Myth Trivia: Netflix, King Midas and English laws

Myth Trivia: Netflix, King Midas and English laws

Netflix, King MIdas and British Laws feature in today's trivia.

CHARLOTTE, North Carolina, January 20, 2016 – Today’s trivia offers a plethora of little known tidbits that are sometimes amusing and potentially helpful as well.

1 – How to access the complete movie list on Netflix: Streaming services such as Netflix have opened the door to unlimited libraries of movies and television programs. Sometimes, however, the movies you want to see on Netflix are not available due to an algorithm based upon past viewing that only offers a limited number of options to individual subscribers.

Therefore, the choices available to one person may not be accessible to someone else.
Thanks to Mental_Floss, the door has been opened to the Pandora’s box of Netflix. If you know the secret, you can surf over 76,000 categories of films and TV shows.

The key is a three or four-digit number at the end of the URL which will unlock so many specific categories it is impossible to link to them all. Categorization gets so precise that it even provides sub-categories for specific age groups.

Here is the URL for a general list of genres and here is the more expanded list for the wide variety of sub-categories.

Chances are however, you will still not find anything to watch.

2 – Did King Midas really have the golden touch?: Countless legends exist around the legendary King Midas who was famous for his “golden touch.”

Midas was a king of Phrygia, a region that is part of modern-day Turkey. The story goes that one day some farmhands brought a satyr (half man, half goat) to Midas. Though Silenus was in an inebriated state, the king immediately recognized him as the most important satyr to the god Dionysus and set him free.

In exchange for his kindness, Dionysus offered to grant Midas one wish. The king, hoping to increase the royal coffers as well as his personal fortune, asked the god to turn everything he touched into gold.

Dionysus hesitated but granted Midas’ wish upon his insistence. Though cautious at first, Midas was delighted to discover that everything he touched magically turned into gold.

Thrilled at his newfound power, Midas ran to his daughter to demonstrate his remarkable asset and grabbed her by the hand. When the king’s daughter failed to follow, he turned to discover that she was now nothing more than a golden statue.

Fortunately for Midas, Dionysus removed the spell by allowing him to wash away his magic in the river Pactolus. Though the king was released from his misfortune, Pactolus remains legendary today for its glistening deposits of gold.

More probably the story has to do with tool making during the Bronze Age. Bronze is an alloy of copper and tin, but in Phrygia there was more zinc than tin. When combined, copper and zinc makes brass, which, when polished, is much shinier than bronze.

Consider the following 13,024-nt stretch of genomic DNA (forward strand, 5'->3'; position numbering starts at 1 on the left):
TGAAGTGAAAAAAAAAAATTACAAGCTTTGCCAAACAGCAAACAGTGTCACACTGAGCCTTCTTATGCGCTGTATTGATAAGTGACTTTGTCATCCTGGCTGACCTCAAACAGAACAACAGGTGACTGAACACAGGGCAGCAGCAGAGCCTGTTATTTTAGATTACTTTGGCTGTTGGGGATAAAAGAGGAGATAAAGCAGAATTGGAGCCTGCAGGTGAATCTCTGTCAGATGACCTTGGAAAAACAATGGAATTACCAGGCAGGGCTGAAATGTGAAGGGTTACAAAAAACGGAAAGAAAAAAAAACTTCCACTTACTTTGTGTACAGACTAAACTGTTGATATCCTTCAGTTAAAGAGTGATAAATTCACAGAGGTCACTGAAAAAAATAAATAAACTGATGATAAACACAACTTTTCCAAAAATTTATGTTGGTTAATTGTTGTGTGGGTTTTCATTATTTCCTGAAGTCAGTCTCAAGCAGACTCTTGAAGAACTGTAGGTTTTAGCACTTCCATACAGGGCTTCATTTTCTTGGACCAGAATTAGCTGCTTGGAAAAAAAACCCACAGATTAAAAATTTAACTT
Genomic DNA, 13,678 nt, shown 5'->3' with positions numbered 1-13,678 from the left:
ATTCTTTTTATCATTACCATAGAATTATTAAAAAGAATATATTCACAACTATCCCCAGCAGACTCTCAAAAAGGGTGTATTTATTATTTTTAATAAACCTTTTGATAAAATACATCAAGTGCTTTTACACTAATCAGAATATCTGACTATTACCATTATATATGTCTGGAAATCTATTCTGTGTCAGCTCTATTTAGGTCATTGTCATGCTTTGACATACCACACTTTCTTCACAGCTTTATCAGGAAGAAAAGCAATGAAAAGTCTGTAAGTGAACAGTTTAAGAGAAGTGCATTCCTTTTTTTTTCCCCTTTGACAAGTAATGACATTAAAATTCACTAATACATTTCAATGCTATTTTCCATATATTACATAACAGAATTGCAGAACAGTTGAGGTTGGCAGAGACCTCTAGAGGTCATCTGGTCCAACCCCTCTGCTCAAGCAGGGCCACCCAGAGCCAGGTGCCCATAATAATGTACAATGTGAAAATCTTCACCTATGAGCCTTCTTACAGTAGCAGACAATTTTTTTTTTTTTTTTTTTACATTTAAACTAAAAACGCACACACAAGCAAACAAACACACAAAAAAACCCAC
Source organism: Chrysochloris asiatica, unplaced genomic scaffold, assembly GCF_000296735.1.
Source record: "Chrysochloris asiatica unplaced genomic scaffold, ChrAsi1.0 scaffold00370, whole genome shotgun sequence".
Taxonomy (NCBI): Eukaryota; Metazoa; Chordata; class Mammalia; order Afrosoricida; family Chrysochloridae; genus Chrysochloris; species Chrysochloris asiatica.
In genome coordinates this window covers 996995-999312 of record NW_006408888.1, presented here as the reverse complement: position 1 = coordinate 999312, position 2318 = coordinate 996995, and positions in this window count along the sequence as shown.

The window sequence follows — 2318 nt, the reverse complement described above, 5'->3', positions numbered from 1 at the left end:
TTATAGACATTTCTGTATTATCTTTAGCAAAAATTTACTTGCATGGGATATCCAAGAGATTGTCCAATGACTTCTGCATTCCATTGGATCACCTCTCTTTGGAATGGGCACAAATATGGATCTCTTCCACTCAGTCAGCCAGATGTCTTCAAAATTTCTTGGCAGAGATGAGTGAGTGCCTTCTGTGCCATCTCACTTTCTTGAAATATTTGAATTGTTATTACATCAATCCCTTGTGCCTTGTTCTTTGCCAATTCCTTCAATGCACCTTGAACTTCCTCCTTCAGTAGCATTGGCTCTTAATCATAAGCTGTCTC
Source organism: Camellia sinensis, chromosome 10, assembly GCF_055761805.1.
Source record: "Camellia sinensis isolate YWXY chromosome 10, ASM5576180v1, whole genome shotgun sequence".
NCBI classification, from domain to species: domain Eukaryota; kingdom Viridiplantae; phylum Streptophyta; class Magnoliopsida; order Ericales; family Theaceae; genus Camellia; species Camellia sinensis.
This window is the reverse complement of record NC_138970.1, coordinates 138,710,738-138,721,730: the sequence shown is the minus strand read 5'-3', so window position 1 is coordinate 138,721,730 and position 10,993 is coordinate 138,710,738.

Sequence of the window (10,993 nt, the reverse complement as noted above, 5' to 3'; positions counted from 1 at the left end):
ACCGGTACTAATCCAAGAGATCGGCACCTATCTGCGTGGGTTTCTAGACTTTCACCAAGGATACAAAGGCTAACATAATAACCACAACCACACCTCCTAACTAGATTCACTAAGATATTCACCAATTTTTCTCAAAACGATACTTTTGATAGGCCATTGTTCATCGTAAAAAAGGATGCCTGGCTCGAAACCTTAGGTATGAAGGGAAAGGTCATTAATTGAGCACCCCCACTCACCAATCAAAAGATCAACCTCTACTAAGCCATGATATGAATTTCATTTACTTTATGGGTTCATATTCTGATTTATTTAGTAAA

When all spit and polished, brass resembles gold. Naturally a king like Midas would have the much shinier objects as an alternative to the dull finish of bronze.

Thus, as loose tongues wagged from drinking at local pubs, the legend arose that King Midas of Phyrgia had a touch that could turn things to gold.

3 – Archaic British laws: You would think the country that gave us the Magna Carta would have more sensible laws on their books, but the truth is that some of the old English statutes that still exist are really strange.

This one has several variations, so it is uncertain which is true but the gist is that it is still legal in the city of York to murder a Scotsman if he is carrying a bow and arrow within the ancient city walls. It is, however, forbidden to do so on Sunday.

It is not permissible for anyone to die in the Houses of Parliament.

Did you know that women may go topless in Liverpool? There is a stipulation however: they must work in a tropical fish shop.

It’s illegal to eat mince pies anywhere in England on the 25th of December.

In case you were concerned, MPs have been banned from wearing armor in Parliament since 1313.

Placing a postage stamp bearing the image of a British monarch is an act of treason if it is posted upside down.

Never hang your bed out of a window. In the UK it’s against the law.

Committing suicide is a capital offense.

Men will be happy to know it is legal to urinate in public, so long as they do it on the rear wheel of the car with their right hand on the vehicle.

In Chester you are allowed to shoot a Welshman with a bow and arrow, but only after midnight.

To which Charles Dickens may have expressed it best when he opined, “The law is an ass, an idiot.”

Bob Taylor has been traveling the world for more than 30 years as a writer and award winning television producer focusing on international events, people and cultures around the globe.

Taylor is founder of The Magellan Travel Club (

Read more of What in the World and Bob Taylor at Communities Digital News

Follow Bob on Twitter @MrPeabod

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